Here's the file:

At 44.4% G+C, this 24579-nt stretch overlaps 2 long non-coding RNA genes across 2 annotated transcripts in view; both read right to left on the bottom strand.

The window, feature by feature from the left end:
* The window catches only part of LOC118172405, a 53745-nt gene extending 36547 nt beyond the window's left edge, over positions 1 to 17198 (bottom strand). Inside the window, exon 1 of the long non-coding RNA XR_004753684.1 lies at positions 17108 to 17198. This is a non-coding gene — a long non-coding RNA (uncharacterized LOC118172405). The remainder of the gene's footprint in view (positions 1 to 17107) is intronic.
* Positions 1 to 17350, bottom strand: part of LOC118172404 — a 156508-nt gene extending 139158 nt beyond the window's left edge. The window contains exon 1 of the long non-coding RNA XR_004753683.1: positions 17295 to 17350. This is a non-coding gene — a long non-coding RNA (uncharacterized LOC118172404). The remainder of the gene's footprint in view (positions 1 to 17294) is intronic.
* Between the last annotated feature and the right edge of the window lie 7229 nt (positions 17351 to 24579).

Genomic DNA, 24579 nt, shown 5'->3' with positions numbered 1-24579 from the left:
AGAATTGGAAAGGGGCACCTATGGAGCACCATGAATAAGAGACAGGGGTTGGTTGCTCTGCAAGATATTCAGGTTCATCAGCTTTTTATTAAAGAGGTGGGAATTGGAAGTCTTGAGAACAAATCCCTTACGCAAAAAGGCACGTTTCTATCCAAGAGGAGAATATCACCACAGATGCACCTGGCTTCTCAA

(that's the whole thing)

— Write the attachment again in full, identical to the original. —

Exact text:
At 44.4% G+C, this 24579-nt stretch overlaps 2 long non-coding RNA genes across 2 annotated transcripts in view; both read right to left on the bottom strand.

The window, feature by feature from the left end:
* The window catches only part of LOC118172405, a 53745-nt gene extending 36547 nt beyond the window's left edge, over positions 1 to 17198 (bottom strand). Inside the window, exon 1 of the long non-coding RNA XR_004753684.1 lies at positions 17108 to 17198. This is a non-coding gene — a long non-coding RNA (uncharacterized LOC118172405). The remainder of the gene's footprint in view (positions 1 to 17107) is intronic.
* Positions 1 to 17350, bottom strand: part of LOC118172404 — a 156508-nt gene extending 139158 nt beyond the window's left edge. The window contains exon 1 of the long non-coding RNA XR_004753683.1: positions 17295 to 17350. This is a non-coding gene — a long non-coding RNA (uncharacterized LOC118172404). The remainder of the gene's footprint in view (positions 1 to 17294) is intronic.
* Between the last annotated feature and the right edge of the window lie 7229 nt (positions 17351 to 24579).

Genomic DNA, 24579 nt, shown 5'->3' with positions numbered 1-24579 from the left:
AGAATTGGAAAGGGGCACCTATGGAGCACCATGAATAAGAGACAGGGGTTGGTTGCTCTGCAAGATATTCAGGTTCATCAGCTTTTTATTAAAGAGGTGGGAATTGGAAGTCTTGAGAACAAATCCCTTACGCAAAAAGGCACGTTTCTATCCAAGAGGAGAATATCACCACAGATGCACCTGGCTTCTCAA